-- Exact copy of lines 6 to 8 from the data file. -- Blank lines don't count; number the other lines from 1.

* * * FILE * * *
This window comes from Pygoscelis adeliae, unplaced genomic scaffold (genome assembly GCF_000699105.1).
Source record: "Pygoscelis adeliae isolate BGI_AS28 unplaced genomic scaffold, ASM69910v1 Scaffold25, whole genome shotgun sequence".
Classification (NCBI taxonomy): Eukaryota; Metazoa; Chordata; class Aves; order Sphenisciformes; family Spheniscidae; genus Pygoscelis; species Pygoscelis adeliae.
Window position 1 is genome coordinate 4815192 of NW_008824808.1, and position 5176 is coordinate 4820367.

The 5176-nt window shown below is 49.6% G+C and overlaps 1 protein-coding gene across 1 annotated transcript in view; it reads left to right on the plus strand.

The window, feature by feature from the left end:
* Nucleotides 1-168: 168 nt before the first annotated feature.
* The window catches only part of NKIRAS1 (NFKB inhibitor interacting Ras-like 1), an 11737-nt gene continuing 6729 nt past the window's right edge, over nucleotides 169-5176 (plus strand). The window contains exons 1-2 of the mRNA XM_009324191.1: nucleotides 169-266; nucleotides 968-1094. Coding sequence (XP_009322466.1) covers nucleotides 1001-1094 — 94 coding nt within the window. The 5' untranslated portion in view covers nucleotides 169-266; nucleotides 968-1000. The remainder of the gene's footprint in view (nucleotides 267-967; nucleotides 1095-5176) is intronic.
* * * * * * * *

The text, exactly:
The window, feature by feature from the left end:
* Nucleotides 1-168: 168 nt before the first annotated feature.
* The window catches only part of NKIRAS1 (NFKB inhibitor interacting Ras-like 1), an 11737-nt gene continuing 6729 nt past the window's right edge, over nucleotides 169-5176 (plus strand). The window contains exons 1-2 of the mRNA XM_009324191.1: nucleotides 169-266; nucleotides 968-1094. Coding sequence (XP_009322466.1) covers nucleotides 1001-1094 — 94 coding nt within the window. The 5' untranslated portion in view covers nucleotides 169-266; nucleotides 968-1000. The remainder of the gene's footprint in view (nucleotides 267-967; nucleotides 1095-5176) is intronic.